I have learned that I have more success interviewing relatives by asking questions that relate to their own personal experiences, rather than asking them first for names, dates, and places. The human brain may store information in unrelated bits and pieces, but usually stores facts related to events that took place in our past. For example, you may remember the time you fell off your bike, cut your knee-cap and had to go to the doctor and have stitches put in. With that memory, the associated names, dates, and places can be constructed. While interviewing a relative, and after learning of some event in a person’s life, ask when that happened, where it took place, and who was there with them at the time. This is how a genealogist can get the names, dates, and places of genealogical events — by association.

A strong memory of certain events, such as the day Pearl Harbor was attacked, JFK was assassinated, the 9/11 tragedy, or some personal highlight in a person’s life will evoke associated memories. These might include the place a person was living and working, the time of year, the street where the house was located, the people who lived next door, the doctor’s office, the church they attended, and perhaps many other details. A way to evoke these genealogical bits and pieces is to identify the personal events.

So now, when I ask my relatives questions, I try to relate the queries to some event in their life.
Here are a few sample questions, relating to . . .

An illness:
– Were you ever in the hospital? Where was it? What was the problem?
– Who was your family doctor? Is he still in practice, or did another doctor take it over?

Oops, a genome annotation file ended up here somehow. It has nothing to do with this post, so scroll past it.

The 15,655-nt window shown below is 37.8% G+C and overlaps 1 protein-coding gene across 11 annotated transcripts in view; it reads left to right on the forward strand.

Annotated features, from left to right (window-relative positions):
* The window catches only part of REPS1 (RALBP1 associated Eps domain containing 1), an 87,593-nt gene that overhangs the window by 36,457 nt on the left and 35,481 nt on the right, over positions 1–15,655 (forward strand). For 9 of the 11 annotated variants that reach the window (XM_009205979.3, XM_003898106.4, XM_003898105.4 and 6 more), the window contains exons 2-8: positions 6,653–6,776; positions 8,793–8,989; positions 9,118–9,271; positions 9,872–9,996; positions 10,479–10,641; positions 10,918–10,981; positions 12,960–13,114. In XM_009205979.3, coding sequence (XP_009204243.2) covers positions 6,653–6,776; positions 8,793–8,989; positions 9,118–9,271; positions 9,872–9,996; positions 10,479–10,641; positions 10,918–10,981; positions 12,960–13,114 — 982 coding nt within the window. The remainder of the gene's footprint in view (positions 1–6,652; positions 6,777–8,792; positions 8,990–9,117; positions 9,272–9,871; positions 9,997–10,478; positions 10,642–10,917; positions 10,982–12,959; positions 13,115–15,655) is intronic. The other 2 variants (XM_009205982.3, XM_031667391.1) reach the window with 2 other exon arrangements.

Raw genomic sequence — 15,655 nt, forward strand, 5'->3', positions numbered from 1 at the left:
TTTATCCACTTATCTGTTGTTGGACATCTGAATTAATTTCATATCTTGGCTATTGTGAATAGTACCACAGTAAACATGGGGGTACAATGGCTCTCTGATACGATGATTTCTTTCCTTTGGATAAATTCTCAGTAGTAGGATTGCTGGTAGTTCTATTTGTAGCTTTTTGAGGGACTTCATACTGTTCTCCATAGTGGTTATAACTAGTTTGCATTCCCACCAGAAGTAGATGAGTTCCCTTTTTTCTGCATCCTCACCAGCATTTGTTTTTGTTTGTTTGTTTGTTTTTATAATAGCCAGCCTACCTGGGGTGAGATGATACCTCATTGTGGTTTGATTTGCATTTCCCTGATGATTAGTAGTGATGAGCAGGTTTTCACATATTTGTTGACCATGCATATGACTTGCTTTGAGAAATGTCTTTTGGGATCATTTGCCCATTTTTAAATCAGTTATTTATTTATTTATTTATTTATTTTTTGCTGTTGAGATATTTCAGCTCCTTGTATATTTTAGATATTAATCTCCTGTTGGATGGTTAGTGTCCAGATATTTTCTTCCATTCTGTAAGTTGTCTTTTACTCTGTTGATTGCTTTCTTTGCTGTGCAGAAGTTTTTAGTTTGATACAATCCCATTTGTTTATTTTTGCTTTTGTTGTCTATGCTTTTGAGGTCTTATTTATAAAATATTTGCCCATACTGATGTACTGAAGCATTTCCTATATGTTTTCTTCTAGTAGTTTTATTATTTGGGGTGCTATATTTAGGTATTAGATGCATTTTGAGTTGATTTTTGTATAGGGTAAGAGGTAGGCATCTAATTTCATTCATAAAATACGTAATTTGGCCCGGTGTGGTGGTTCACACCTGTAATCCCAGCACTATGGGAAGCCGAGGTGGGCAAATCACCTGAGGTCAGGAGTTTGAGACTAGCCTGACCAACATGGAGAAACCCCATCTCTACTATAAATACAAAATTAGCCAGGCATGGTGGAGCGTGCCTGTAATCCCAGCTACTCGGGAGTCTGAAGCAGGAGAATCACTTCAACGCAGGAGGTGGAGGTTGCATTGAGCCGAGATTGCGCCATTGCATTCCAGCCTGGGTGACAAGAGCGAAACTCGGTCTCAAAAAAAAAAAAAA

Going to church:
– Where did you go to church? Do you recall any records that were taken there, such as marriages, baptisms, christenings, etc.? Is that church still there?
– Did you have relatives who went to the same church?

A funeral or burial:
– Did your family go to cemeteries on Memorial Day? Which cemetery? Which relatives were buried there?
– How about the funeral of grandfather, what do you remember about that day? Who ended up with the funeral guest book? What was the name of the funeral home? Where was it located?

Going to school:
– Where did you go to school? Is that school still there? Do you remember any school annuals in which your picture appeared? Did you have relatives that went to the same school?

Going to a nursing home:
– Were any of your relatives ever in a nursing home? Where was it? Do you think it is still in business today?

Going to weddings
– Do you remember going to any of your relatives’ weddings? Who were they? What was their relationship to you?
– Do you remember the people who came to your wedding? Was there a guest book that everyone signed?

Going into the service:
– Where were you living when you went in the Army? Navy? Where did you serve? Did you receive any awards? When were you discharged?

Going to work:
– Where was your first job? Are they still in business? What did you do? How much were you paid? How long did you stay there? Do you remember when you first signed up for a social security card? Where were you at the time?

Note that the sample questions are aimed at locating a possible research source, such as a hospital, doctor’s office, church, funeral home, cemetery, and so on. You can come up with many more questions on your own. And please, remember the following rule:

Dollarhide’s Genealogy Rule No. 49: If you never ask the question – you will never know the answer.

For further reading, see:

Recording Your Family History, by William Fletcher – on sale for just $6.97!

Give Your Family A Gift That Money Can’t Buy – Record & Preserve Your Family’s History, 4th Edition; by Jeffrey A. Bockman – just $7.87!

Video Tape your Family History, Second Edition by Louise St Denis – just $7.84!

Leave a Comment

Your email address will not be published. Required fields are marked *

Time limit is exhausted. Please reload the CAPTCHA.